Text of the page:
Boldrewood area
The woodland to the west of Lyndhurst is the main area to search for many of the New Forest’s woodland birds, particularly Lesser Spotted Woodpecker, Wood Warbler and Hawfinch. Boldrewood itself is one of the most popular tourist spots in the New Forest, with a viewing platform overlooking a Fallow Deer sanctuary (car park at SU242086). To the east of Boldrewood, Highland Water Inclosure and Holm Hill Inclosure are good for woodland birds including Wood Warbler. Further east, Acres Down is a popular area to watch for raptors, as the down provides a natural viewpoint over the surrounding woods (car park at SU267097). To the south of Boldrewood, the length of the Ornamental Drive is good for woodland birds, with Mark Ash Wood a popular area to search. The Knighthood Oak (SU264064) is the largest oak tree in the New Forest, thought to be 500 years old and also a good place to see Redstarts, while the conifers west of the road are good for Crossbill. The New Forest Reptile Centre (SU270071) is a good place to observe all of the UK’s reptile species, albeit in a captive setting, while the birdfeeders provide excellent views of Marsh Tit, Nuthatch and Siskin. The information hut usually has a camera on a Goshawk nest in the spring and summer

Wood Warbler by Martin Bennett

Brockenhurst area
To the south of the A35, the Ornamental Drive continues to provide a good starting point for searching for woodland birds. Blackwater Arboretum is a traditional site for roosting Hawfinches and also good for Crossbill (car park at SU268047). To the south of here, the Holm Hill area is a regular site for wintering Great Grey Shrike, especially around Crab Tree Bog. Just to the east of Brockenhurst, Roydon Woods is a HIWWT trust reserve good for woodland birds. More information can be found here and a trail guide can be downloaded here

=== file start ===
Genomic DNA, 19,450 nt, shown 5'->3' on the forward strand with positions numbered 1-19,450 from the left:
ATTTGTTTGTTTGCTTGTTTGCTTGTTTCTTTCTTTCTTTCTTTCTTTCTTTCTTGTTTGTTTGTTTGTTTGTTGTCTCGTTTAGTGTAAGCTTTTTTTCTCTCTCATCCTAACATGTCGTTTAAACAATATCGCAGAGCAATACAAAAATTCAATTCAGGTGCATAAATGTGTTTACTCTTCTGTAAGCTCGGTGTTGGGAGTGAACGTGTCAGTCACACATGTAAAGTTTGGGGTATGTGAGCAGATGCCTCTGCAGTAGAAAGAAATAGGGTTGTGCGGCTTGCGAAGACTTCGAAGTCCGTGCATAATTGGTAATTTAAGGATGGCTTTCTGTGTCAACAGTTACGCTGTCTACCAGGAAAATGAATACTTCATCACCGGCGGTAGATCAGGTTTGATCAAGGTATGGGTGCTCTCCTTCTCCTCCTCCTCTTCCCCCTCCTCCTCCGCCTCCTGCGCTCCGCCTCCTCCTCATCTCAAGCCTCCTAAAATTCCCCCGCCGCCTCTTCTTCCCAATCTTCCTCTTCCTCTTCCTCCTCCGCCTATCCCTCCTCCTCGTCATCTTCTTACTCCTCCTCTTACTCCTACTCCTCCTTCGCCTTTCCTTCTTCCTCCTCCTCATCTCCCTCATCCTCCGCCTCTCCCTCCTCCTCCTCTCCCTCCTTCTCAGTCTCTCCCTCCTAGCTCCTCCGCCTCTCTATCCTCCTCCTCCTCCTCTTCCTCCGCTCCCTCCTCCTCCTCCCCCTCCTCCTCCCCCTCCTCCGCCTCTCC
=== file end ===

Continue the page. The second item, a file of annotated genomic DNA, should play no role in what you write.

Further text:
Burley area
To the south of Burley, the Holmsley Walk area (centred around SU2101) is good for heathland birds and waders, as well as being regular area for Great Grey Shrike in winter. To the west of Burley is Cranes Moor, another traditional site for Great Grey Shrike. Holmsley Gravel Pit (SZ206988) is a HIWWT reserve good for Green Sandpipers in autumn and large numbers of Teal in winter

North of the A31
To the north of the A31, the most popular birding area is centred around Black Gutter Bottom, a large area of open heathland and valley mire to the south of the B3078. It is a traditional area for Great Grey Shrike and raptors, while the bushes around Leadenhall (SU204157) are the most reliable site in the New Forest for Ring Ouzel in autumn. Pitts Wood is a small inclosure but good for woodland birds. Several car parks are available along the B3078.